Introduction to neutering rabbits – RAW23
It is officially Rabbit Awareness Week 2023, running from the 26th until the 30th June. This year the theme is Neutering, Protect & Prevent, and each day there will be a different topic that we will be focusing on. The topics include an introduction to neutering, spaying, castration, pre-operation care, and the last day is all about looking at rabbits in rescue centres.
We caught up with Katy Mackenzie who is the veterinary surgeon at our NAWT Watford centre, to introduce neutering, looking at why it is important, and the health benefits that comes with it.
What is neutering?
Neutering is an operation to remove of all, or part of, an animal’s reproductive organs so that they can no longer reproduce.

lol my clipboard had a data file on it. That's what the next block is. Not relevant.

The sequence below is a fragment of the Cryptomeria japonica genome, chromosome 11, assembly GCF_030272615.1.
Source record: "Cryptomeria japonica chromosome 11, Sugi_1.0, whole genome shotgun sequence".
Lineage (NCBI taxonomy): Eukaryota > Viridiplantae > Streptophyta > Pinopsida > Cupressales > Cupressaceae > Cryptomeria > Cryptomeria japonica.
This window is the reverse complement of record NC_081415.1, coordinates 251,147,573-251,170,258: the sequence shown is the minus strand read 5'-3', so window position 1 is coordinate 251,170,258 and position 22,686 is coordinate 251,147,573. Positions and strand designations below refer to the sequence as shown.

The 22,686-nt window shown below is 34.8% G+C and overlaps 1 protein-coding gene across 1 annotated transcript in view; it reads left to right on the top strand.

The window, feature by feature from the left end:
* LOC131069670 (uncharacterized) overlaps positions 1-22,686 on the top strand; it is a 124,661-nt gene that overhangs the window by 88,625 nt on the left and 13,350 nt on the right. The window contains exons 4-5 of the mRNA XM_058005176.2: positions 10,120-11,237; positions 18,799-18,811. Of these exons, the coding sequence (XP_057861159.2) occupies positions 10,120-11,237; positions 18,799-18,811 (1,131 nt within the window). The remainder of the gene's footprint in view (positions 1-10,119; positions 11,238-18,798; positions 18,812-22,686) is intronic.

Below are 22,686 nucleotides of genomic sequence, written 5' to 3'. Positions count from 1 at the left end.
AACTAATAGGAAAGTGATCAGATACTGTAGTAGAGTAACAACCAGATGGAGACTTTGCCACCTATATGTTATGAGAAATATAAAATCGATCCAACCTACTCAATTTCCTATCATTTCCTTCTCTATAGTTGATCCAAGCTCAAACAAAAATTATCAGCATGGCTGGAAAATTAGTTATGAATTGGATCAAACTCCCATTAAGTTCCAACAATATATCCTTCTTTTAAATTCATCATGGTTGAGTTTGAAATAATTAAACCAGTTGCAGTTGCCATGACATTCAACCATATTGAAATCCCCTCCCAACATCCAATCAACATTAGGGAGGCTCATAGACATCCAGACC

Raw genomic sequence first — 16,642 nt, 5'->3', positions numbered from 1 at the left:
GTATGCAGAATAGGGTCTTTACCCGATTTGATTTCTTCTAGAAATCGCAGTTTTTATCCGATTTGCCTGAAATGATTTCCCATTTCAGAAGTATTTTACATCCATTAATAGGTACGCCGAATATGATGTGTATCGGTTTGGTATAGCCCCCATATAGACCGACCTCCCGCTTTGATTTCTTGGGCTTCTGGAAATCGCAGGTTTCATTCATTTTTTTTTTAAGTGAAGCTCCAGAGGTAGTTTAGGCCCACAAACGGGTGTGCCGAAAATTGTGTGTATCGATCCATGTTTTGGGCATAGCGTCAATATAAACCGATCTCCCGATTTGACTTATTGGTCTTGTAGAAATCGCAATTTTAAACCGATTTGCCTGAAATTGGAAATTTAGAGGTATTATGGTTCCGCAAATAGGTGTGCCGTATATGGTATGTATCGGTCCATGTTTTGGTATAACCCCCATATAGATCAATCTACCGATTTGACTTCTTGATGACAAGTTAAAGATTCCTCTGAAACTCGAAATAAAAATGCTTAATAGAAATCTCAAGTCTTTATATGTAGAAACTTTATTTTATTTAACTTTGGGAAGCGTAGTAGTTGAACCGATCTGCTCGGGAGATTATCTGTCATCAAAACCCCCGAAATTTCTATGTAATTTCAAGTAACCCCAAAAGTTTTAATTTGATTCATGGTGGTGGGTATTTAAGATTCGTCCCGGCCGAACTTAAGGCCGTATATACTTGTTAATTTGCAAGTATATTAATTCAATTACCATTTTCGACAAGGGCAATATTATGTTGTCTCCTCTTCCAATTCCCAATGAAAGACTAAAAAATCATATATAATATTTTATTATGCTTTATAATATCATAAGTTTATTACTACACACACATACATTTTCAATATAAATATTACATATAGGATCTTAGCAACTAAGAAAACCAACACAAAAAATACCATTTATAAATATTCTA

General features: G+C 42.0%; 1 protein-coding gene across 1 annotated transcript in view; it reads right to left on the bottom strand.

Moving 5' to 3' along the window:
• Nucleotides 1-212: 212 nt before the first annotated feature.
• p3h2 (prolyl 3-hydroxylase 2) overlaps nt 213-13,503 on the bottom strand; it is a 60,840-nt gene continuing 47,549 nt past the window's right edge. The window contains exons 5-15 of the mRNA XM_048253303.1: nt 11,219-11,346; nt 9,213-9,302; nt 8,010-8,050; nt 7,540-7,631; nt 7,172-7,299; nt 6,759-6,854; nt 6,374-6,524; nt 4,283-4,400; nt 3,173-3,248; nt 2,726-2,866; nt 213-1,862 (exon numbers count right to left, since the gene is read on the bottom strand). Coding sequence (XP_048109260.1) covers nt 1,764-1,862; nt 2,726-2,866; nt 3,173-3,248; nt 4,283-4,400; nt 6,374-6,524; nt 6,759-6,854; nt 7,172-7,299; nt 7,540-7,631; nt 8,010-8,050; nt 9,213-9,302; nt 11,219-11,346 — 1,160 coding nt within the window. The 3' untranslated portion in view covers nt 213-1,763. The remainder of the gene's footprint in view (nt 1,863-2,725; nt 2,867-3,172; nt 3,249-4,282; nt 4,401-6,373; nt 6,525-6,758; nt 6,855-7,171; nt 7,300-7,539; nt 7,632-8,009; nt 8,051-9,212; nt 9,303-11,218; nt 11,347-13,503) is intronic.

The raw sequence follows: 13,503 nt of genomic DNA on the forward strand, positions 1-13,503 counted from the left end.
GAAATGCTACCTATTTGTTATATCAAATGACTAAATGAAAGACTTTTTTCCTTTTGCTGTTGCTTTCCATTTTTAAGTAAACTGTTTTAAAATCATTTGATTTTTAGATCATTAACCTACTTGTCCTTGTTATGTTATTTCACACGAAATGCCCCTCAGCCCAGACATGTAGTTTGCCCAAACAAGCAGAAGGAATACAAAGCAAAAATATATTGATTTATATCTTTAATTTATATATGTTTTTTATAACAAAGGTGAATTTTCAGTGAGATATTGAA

What are the advantages of neutering a rabbit?
Rabbits are best kept in pairs or groups, and neutering removes the risk of unwanted kits and reduces undesirable behaviours such as aggression and mounting. It also prevents cancer of the reproductive organs, which is particularly important in female rabbits as up to 80% of un-neutered does over 5 years old will develop uterine adenocarcinoma - a very nasty metastatic cancer, which typically results in death.
What should an owner expect when they take their rabbit to be neutered, what will they need to prepare?
Rabbits will need to stay at the vets for the day, as the operation is done under general anaesthetic. It is helpful to take in some of your rabbit’s favourite foods to encourage them to eat while at the vets as they should not be starved before anaesthesia (unlike cats and dogs). If they are in a bonded pair, then typically both rabbits should stay at the vets together to reduce stress. If possible, taking a small ‘house’ for them to hide in is also great for reducing stress.
It is important to recognise the benefits of neutering, so we can keep our rabbits happy and healthy. Make sure to keep an eye on our socials and website tomorrow and Wednesday when we will be looking at spaying and castration separately.